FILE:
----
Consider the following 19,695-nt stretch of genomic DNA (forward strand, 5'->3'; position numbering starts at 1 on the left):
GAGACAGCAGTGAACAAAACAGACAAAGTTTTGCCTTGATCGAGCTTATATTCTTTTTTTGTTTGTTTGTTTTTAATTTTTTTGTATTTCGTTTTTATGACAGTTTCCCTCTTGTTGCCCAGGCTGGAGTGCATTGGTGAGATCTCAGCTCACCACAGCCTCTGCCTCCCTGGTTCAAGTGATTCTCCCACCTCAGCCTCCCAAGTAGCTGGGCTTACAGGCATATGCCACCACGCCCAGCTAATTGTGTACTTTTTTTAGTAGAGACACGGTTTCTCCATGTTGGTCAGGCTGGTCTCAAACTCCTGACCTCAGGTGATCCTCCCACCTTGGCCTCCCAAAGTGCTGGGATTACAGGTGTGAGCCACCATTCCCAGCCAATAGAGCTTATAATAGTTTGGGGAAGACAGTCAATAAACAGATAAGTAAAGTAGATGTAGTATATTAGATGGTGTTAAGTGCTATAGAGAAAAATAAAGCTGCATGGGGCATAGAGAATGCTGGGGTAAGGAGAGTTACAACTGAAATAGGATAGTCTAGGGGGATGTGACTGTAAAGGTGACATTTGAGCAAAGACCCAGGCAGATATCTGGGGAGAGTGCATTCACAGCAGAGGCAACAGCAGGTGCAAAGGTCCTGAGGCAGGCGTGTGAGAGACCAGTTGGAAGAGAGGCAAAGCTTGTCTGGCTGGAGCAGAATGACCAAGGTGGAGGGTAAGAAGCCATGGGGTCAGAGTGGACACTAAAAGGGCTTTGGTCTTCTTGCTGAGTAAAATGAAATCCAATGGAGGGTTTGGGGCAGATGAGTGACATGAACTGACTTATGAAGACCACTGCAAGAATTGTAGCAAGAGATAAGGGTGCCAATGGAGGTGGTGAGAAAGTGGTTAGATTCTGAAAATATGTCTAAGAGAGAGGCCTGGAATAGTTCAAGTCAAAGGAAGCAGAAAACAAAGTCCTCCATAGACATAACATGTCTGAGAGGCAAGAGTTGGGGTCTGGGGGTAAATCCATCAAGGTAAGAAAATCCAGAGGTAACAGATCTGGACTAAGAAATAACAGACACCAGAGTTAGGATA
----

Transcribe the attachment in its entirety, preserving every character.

Consider the following 19,695-nt stretch of genomic DNA (forward strand, 5'->3'; position numbering starts at 1 on the left):
GAGACAGCAGTGAACAAAACAGACAAAGTTTTGCCTTGATCGAGCTTATATTCTTTTTTTGTTTGTTTGTTTTTAATTTTTTTGTATTTCGTTTTTATGACAGTTTCCCTCTTGTTGCCCAGGCTGGAGTGCATTGGTGAGATCTCAGCTCACCACAGCCTCTGCCTCCCTGGTTCAAGTGATTCTCCCACCTCAGCCTCCCAAGTAGCTGGGCTTACAGGCATATGCCACCACGCCCAGCTAATTGTGTACTTTTTTTAGTAGAGACACGGTTTCTCCATGTTGGTCAGGCTGGTCTCAAACTCCTGACCTCAGGTGATCCTCCCACCTTGGCCTCCCAAAGTGCTGGGATTACAGGTGTGAGCCACCATTCCCAGCCAATAGAGCTTATAATAGTTTGGGGAAGACAGTCAATAAACAGATAAGTAAAGTAGATGTAGTATATTAGATGGTGTTAAGTGCTATAGAGAAAAATAAAGCTGCATGGGGCATAGAGAATGCTGGGGTAAGGAGAGTTACAACTGAAATAGGATAGTCTAGGGGGATGTGACTGTAAAGGTGACATTTGAGCAAAGACCCAGGCAGATATCTGGGGAGAGTGCATTCACAGCAGAGGCAACAGCAGGTGCAAAGGTCCTGAGGCAGGCGTGTGAGAGACCAGTTGGAAGAGAGGCAAAGCTTGTCTGGCTGGAGCAGAATGACCAAGGTGGAGGGTAAGAAGCCATGGGGTCAGAGTGGACACTAAAAGGGCTTTGGTCTTCTTGCTGAGTAAAATGAAATCCAATGGAGGGTTTGGGGCAGATGAGTGACATGAACTGACTTATGAAGACCACTGCAAGAATTGTAGCAAGAGATAAGGGTGCCAATGGAGGTGGTGAGAAAGTGGTTAGATTCTGAAAATATGTCTAAGAGAGAGGCCTGGAATAGTTCAAGTCAAAGGAAGCAGAAAACAAAGTCCTCCATAGACATAACATGTCTGAGAGGCAAGAGTTGGGGTCTGGGGGTAAATCCATCAAGGTAAGAAAATCCAGAGGTAACAGATCTGGACTAAGAAATAACAGACACCAGAGTTAGGATA